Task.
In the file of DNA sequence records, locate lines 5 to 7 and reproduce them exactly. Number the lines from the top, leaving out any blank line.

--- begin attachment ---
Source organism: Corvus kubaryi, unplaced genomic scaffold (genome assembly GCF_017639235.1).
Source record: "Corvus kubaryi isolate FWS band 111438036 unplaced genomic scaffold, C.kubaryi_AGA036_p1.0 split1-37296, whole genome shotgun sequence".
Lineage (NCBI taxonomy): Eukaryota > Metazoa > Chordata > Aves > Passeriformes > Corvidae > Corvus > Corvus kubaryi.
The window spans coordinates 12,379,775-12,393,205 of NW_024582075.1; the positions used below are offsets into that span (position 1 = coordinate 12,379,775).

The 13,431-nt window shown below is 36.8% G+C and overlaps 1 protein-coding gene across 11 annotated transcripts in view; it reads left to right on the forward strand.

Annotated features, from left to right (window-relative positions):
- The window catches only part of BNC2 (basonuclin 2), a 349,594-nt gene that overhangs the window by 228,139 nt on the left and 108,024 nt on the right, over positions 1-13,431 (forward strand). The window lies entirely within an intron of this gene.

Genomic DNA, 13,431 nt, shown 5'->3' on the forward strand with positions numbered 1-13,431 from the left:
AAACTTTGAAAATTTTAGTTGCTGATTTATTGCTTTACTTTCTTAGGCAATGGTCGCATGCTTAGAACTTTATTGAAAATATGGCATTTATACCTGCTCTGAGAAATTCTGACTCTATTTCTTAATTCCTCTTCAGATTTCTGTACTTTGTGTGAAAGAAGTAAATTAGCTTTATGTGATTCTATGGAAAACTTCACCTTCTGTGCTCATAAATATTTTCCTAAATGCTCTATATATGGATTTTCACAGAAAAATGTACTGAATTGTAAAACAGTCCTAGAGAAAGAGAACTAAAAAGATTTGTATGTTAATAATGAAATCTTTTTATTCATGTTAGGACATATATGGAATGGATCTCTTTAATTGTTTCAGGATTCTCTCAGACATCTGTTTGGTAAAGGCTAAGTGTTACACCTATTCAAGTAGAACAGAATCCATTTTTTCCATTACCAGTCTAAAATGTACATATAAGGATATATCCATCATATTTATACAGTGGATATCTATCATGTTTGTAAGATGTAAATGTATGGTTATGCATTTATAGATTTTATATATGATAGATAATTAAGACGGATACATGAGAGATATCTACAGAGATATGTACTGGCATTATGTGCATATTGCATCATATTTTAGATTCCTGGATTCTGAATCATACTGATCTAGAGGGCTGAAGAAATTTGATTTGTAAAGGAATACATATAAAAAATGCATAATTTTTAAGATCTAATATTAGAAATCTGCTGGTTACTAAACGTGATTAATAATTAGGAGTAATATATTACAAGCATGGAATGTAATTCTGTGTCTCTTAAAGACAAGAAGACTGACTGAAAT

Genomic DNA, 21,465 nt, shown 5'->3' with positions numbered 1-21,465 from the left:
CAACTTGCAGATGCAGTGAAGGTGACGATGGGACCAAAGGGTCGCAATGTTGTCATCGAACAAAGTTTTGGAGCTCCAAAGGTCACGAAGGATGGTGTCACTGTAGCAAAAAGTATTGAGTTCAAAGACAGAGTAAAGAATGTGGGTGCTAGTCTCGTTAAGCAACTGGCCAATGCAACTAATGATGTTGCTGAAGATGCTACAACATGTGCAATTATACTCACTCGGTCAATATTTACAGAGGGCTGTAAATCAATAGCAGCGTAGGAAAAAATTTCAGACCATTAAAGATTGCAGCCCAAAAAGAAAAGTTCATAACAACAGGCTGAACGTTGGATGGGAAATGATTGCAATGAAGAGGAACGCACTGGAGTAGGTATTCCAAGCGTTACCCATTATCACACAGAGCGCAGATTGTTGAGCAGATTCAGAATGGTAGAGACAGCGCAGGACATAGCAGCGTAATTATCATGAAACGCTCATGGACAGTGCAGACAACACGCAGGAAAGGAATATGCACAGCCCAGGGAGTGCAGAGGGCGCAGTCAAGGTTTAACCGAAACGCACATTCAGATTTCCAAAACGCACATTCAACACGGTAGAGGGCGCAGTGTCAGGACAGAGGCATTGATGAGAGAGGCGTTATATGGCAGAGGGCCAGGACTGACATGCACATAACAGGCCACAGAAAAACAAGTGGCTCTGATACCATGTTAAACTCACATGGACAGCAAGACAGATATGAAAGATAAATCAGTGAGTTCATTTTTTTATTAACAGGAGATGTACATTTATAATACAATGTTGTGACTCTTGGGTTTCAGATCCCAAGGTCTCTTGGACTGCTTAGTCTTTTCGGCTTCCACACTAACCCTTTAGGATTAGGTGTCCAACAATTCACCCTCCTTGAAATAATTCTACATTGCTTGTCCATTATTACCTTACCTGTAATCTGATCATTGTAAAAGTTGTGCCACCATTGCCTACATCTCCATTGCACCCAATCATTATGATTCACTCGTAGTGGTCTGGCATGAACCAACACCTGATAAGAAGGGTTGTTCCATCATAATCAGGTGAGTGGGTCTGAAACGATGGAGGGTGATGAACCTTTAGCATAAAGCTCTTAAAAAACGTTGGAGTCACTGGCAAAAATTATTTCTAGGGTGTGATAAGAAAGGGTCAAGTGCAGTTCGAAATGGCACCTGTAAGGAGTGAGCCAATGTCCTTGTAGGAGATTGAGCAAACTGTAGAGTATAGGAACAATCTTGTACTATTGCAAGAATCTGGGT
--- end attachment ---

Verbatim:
The 13,431-nt window shown below is 36.8% G+C and overlaps 1 protein-coding gene across 11 annotated transcripts in view; it reads left to right on the forward strand.

Annotated features, from left to right (window-relative positions):
- The window catches only part of BNC2 (basonuclin 2), a 349,594-nt gene that overhangs the window by 228,139 nt on the left and 108,024 nt on the right, over positions 1-13,431 (forward strand). The window lies entirely within an intron of this gene.